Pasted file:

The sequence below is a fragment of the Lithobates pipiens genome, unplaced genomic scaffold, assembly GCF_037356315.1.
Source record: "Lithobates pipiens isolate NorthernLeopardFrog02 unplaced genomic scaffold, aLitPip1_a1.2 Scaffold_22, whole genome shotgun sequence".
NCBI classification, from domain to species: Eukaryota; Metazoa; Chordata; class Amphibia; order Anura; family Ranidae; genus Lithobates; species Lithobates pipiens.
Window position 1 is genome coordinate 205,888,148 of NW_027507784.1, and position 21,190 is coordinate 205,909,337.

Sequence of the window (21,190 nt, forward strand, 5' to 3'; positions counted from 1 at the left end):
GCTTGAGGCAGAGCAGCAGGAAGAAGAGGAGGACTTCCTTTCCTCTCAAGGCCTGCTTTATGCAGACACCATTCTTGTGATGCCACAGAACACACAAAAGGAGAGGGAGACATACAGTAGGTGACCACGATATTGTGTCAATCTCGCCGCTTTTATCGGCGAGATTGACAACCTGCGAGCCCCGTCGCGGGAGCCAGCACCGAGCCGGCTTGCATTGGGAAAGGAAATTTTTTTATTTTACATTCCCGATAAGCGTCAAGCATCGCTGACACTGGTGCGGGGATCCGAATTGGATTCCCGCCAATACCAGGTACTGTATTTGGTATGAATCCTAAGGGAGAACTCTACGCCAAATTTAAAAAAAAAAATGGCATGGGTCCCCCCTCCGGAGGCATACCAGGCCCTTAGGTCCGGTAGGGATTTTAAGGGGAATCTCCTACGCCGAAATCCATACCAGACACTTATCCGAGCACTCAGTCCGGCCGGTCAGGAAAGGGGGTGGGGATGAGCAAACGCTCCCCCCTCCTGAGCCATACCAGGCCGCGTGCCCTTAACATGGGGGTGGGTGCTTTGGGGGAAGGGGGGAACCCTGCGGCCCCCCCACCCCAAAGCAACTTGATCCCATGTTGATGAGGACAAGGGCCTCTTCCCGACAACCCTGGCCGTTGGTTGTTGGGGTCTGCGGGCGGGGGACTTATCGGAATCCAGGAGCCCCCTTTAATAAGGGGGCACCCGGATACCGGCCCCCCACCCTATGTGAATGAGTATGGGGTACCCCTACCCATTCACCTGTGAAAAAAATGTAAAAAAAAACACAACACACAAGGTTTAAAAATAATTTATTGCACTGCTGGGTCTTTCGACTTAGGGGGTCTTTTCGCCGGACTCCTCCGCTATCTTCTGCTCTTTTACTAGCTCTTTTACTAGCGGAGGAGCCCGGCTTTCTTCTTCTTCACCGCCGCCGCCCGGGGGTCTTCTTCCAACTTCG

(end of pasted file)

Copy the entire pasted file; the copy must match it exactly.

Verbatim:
The sequence below is a fragment of the Lithobates pipiens genome, unplaced genomic scaffold, assembly GCF_037356315.1.
Source record: "Lithobates pipiens isolate NorthernLeopardFrog02 unplaced genomic scaffold, aLitPip1_a1.2 Scaffold_22, whole genome shotgun sequence".
NCBI classification, from domain to species: Eukaryota; Metazoa; Chordata; class Amphibia; order Anura; family Ranidae; genus Lithobates; species Lithobates pipiens.
Window position 1 is genome coordinate 205,888,148 of NW_027507784.1, and position 21,190 is coordinate 205,909,337.

Sequence of the window (21,190 nt, forward strand, 5' to 3'; positions counted from 1 at the left end):
GCTTGAGGCAGAGCAGCAGGAAGAAGAGGAGGACTTCCTTTCCTCTCAAGGCCTGCTTTATGCAGACACCATTCTTGTGATGCCACAGAACACACAAAAGGAGAGGGAGACATACAGTAGGTGACCACGATATTGTGTCAATCTCGCCGCTTTTATCGGCGAGATTGACAACCTGCGAGCCCCGTCGCGGGAGCCAGCACCGAGCCGGCTTGCATTGGGAAAGGAAATTTTTTTATTTTACATTCCCGATAAGCGTCAAGCATCGCTGACACTGGTGCGGGGATCCGAATTGGATTCCCGCCAATACCAGGTACTGTATTTGGTATGAATCCTAAGGGAGAACTCTACGCCAAATTTAAAAAAAAAAATGGCATGGGTCCCCCCTCCGGAGGCATACCAGGCCCTTAGGTCCGGTAGGGATTTTAAGGGGAATCTCCTACGCCGAAATCCATACCAGACACTTATCCGAGCACTCAGTCCGGCCGGTCAGGAAAGGGGGTGGGGATGAGCAAACGCTCCCCCCTCCTGAGCCATACCAGGCCGCGTGCCCTTAACATGGGGGTGGGTGCTTTGGGGGAAGGGGGGAACCCTGCGGCCCCCCCACCCCAAAGCAACTTGATCCCATGTTGATGAGGACAAGGGCCTCTTCCCGACAACCCTGGCCGTTGGTTGTTGGGGTCTGCGGGCGGGGGACTTATCGGAATCCAGGAGCCCCCTTTAATAAGGGGGCACCCGGATACCGGCCCCCCACCCTATGTGAATGAGTATGGGGTACCCCTACCCATTCACCTGTGAAAAAAATGTAAAAAAAAACACAACACACAAGGTTTAAAAATAATTTATTGCACTGCTGGGTCTTTCGACTTAGGGGGTCTTTTCGCCGGACTCCTCCGCTATCTTCTGCTCTTTTACTAGCTCTTTTACTAGCGGAGGAGCCCGGCTTTCTTCTTCTTCACCGCCGCCGCCCGGGGGTCTTCTTCCAACTTCG